Dynastic Consolidation Under Han

A Summary of Han History

Qin collapsed in 207 ВСЕ, but the imperial government of Han was not fully in place until 202. At this point Lu Jia told Liu Bei, the first emperor: "You won the empire on horseback, but can you rale it from horseback?" Liu saw he could not and set up a bureaucracy. The remark became famous and was recycled centuries later by Yelu Chucai, among others, instructing the steppe nomads who took over China in the Conquest Dynasties.

Early Han developed large cities of 200,000-300,000 people (Lewis 2006: 178), and later the capital reached perhaps a million. The huge towns that grew up around imperial tomb sites and housed workers and ritualists may have reached six-figure populations too.

A census in 2 CE revealed about 60,000,000 people, possibly an under-count. These were heavily concentrated in the North China Plain and Wei Valley, with smaller concentrations in the Sichuan basin and the lower Yangzi. There was another in the Red River Delta (now in Vietnam). Han conquered and held this area. The contrast with modern times is striking for the Pearl River area. It was then almost unpopulated, whereas it is now one of the most densely populated parts of the world. This census and one in 140 CE (Lewis 2006: 91) show that household size averaged around five persons, as it was throughout Chinese history.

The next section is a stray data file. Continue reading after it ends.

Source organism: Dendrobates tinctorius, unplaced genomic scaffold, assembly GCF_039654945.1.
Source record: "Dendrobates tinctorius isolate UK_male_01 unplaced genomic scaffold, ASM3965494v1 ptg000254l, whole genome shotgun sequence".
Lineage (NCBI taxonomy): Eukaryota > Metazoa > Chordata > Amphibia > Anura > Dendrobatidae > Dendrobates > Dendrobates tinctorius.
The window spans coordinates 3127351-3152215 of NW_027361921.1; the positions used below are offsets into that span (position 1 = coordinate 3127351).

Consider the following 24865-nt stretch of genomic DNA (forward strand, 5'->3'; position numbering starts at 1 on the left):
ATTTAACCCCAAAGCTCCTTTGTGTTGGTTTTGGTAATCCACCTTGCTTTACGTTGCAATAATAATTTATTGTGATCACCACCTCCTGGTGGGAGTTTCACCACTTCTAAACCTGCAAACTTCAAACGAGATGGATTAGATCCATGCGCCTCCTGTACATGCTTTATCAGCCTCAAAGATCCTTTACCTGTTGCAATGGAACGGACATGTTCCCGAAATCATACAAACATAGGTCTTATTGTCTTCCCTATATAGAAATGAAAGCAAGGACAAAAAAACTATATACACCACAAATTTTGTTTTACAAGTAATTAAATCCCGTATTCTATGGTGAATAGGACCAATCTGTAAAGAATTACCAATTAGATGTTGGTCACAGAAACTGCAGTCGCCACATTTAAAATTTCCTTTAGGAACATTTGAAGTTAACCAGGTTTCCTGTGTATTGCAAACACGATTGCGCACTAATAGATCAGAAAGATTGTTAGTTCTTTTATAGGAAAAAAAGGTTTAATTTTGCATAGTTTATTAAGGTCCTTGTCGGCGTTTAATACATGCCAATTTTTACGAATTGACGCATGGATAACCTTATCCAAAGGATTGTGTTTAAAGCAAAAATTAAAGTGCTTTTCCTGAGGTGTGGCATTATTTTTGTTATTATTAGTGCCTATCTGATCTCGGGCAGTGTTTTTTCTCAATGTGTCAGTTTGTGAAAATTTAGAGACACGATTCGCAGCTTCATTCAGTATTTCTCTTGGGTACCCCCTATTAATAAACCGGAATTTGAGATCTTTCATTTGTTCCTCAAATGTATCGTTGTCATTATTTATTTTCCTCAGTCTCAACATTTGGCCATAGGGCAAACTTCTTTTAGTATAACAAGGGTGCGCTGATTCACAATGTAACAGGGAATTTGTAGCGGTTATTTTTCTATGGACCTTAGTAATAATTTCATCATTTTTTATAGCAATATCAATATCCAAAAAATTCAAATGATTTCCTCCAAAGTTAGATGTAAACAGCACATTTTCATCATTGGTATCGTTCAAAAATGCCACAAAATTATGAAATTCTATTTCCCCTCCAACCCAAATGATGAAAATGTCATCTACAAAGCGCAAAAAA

Under Han, the centralization of China under one emperor in one capital became a reality. The founder (Liu Bang, Emperor Gao Zu) delegated power to his relatives, setting them up as kings. After his death, an empress, Lu, took over in a coup and declared a new empire (187-180 ВСЕ). A countercoup restored the Han line in the person of Emperor Wen (r. 180-157). He relaxed the harsh Qin laws, supported learning, restored Confucianism, and tolerated other peaceful philosophies.

Wen cut land taxes substantially. His successor Emperor Jing lowered the tax on farmers from one-fifteenth of production to one-thirtieth in 155 BCE (E. Anderson 1988; Chang Chun-shu 2007a: 78ff.). This was the principal tax farmers paid (there was no separate income tax) and should be duly compared to modern world rates, typically around 40 percent of income in developed countries (unless one is rich and thus escapes). The figure of approximately 3 percent became enshrined in Chinese statecraft and was copied as late as the Qing Dynasty. Government services were, of course, comparably low. The government did not interfere very much in business or farming. The "good times of Wen and Jing" were remembered. They set a precedent, still alive and inspiring tax cuts in the Qing Dynasty.